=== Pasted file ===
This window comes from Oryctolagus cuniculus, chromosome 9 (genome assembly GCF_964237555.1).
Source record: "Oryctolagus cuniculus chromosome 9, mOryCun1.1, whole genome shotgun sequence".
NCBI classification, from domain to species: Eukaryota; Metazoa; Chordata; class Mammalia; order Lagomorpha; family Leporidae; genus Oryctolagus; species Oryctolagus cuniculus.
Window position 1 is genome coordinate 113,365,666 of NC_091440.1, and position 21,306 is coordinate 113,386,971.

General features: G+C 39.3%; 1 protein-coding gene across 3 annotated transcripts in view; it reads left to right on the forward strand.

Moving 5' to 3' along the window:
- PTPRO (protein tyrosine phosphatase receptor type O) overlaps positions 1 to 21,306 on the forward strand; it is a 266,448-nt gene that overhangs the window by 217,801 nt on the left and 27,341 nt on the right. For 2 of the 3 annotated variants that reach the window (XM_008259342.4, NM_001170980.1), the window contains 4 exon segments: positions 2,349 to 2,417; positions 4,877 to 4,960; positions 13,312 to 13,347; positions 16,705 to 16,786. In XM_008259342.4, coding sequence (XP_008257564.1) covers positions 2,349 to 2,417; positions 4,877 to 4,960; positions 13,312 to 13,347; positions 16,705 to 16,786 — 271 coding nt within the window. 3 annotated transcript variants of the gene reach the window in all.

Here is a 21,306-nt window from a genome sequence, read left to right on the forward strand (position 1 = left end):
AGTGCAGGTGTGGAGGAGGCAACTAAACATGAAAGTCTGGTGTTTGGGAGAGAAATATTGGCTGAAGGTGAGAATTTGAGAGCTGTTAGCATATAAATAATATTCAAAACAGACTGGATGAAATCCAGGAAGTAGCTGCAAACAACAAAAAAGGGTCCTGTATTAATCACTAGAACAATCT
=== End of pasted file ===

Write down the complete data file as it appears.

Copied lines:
This window comes from Oryctolagus cuniculus, chromosome 9 (genome assembly GCF_964237555.1).
Source record: "Oryctolagus cuniculus chromosome 9, mOryCun1.1, whole genome shotgun sequence".
NCBI classification, from domain to species: Eukaryota; Metazoa; Chordata; class Mammalia; order Lagomorpha; family Leporidae; genus Oryctolagus; species Oryctolagus cuniculus.
Window position 1 is genome coordinate 113,365,666 of NC_091440.1, and position 21,306 is coordinate 113,386,971.

General features: G+C 39.3%; 1 protein-coding gene across 3 annotated transcripts in view; it reads left to right on the forward strand.

Moving 5' to 3' along the window:
- PTPRO (protein tyrosine phosphatase receptor type O) overlaps positions 1 to 21,306 on the forward strand; it is a 266,448-nt gene that overhangs the window by 217,801 nt on the left and 27,341 nt on the right. For 2 of the 3 annotated variants that reach the window (XM_008259342.4, NM_001170980.1), the window contains 4 exon segments: positions 2,349 to 2,417; positions 4,877 to 4,960; positions 13,312 to 13,347; positions 16,705 to 16,786. In XM_008259342.4, coding sequence (XP_008257564.1) covers positions 2,349 to 2,417; positions 4,877 to 4,960; positions 13,312 to 13,347; positions 16,705 to 16,786 — 271 coding nt within the window. 3 annotated transcript variants of the gene reach the window in all.

Here is a 21,306-nt window from a genome sequence, read left to right on the forward strand (position 1 = left end):
AGTGCAGGTGTGGAGGAGGCAACTAAACATGAAAGTCTGGTGTTTGGGAGAGAAATATTGGCTGAAGGTGAGAATTTGAGAGCTGTTAGCATATAAATAATATTCAAAACAGACTGGATGAAATCCAGGAAGTAGCTGCAAACAACAAAAAAGGGTCCTGTATTAATCACTAGAACAATCT